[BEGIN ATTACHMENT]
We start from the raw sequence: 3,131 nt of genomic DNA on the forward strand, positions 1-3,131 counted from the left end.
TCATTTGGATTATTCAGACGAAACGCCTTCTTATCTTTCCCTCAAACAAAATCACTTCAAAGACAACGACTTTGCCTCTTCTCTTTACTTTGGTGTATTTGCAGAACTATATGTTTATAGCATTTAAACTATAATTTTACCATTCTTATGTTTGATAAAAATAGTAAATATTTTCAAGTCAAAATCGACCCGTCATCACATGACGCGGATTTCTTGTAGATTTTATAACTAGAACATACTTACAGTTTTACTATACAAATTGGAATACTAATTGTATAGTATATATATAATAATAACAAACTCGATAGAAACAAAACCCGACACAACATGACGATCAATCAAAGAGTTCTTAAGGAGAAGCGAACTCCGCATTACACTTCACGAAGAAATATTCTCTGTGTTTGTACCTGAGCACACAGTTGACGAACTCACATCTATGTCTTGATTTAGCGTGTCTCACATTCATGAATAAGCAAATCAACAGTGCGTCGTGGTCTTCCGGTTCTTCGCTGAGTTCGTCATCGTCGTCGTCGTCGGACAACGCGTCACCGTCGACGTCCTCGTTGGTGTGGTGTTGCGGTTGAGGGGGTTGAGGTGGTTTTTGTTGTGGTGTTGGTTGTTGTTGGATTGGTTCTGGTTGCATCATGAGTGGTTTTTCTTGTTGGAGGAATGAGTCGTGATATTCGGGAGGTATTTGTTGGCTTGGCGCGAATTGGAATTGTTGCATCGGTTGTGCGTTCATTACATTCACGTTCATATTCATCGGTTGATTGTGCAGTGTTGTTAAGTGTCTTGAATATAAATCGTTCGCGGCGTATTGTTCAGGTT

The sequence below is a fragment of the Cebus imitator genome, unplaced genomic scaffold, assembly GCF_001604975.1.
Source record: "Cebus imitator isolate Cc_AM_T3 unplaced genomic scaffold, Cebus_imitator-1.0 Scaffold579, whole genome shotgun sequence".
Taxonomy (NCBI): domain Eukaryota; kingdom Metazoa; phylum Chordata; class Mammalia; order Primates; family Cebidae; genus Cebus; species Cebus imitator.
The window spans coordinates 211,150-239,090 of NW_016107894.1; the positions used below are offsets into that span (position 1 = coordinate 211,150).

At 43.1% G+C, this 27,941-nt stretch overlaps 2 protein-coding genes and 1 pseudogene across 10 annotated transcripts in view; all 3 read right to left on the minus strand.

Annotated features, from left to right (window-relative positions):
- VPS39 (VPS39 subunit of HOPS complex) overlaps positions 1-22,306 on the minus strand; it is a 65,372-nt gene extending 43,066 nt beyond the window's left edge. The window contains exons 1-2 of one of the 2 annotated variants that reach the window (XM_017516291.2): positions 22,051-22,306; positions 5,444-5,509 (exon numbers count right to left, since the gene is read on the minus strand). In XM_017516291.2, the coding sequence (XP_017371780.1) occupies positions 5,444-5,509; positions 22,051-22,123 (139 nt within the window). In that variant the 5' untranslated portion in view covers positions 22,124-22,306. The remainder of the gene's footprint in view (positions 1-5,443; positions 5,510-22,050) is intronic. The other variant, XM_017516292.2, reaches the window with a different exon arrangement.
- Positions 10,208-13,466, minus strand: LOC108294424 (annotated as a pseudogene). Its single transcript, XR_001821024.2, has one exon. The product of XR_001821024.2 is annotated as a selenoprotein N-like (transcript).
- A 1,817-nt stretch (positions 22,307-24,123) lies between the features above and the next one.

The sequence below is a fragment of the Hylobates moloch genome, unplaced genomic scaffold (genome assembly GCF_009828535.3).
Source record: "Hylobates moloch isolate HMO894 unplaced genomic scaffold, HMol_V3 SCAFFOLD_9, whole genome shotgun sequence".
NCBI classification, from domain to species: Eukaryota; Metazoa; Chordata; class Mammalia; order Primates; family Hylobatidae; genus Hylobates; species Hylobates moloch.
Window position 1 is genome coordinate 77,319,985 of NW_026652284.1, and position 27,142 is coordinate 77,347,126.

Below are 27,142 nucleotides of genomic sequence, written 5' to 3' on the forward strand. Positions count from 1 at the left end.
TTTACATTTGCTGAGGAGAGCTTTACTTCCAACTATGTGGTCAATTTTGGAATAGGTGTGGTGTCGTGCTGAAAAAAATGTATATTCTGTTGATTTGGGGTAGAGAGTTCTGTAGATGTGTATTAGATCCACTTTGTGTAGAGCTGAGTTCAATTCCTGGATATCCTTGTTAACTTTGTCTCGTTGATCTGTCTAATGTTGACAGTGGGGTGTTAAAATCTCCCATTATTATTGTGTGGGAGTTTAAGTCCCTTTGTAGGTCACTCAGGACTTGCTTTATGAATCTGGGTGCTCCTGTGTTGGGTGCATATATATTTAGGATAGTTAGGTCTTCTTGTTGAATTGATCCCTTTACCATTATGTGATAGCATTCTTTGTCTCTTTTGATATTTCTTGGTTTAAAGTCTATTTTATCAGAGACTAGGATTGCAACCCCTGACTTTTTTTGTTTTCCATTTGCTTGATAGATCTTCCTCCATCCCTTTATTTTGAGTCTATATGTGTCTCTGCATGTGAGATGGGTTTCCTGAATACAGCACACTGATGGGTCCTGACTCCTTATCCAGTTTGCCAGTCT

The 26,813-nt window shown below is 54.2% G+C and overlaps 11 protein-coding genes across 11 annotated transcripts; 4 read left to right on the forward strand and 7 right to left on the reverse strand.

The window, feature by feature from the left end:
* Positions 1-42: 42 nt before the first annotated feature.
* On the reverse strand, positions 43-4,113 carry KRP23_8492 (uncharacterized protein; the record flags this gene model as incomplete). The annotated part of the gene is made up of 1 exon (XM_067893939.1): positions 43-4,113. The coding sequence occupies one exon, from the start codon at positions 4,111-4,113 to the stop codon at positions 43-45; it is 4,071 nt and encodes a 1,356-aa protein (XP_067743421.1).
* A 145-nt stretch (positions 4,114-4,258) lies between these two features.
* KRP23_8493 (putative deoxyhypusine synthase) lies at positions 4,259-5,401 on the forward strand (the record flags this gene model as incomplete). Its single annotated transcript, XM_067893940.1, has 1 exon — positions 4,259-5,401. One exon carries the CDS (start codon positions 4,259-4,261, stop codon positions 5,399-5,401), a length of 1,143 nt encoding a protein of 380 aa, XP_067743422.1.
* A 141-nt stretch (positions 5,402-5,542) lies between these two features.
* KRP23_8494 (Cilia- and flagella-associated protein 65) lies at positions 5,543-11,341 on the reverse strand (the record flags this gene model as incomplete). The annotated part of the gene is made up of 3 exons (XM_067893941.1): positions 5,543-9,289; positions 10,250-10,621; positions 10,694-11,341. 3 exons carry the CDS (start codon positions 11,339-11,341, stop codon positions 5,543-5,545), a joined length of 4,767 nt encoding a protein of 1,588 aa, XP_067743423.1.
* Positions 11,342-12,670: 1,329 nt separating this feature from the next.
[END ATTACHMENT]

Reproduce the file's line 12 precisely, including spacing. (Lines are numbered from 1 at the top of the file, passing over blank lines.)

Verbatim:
The sequence below is a fragment of the Hylobates moloch genome, unplaced genomic scaffold (genome assembly GCF_009828535.3).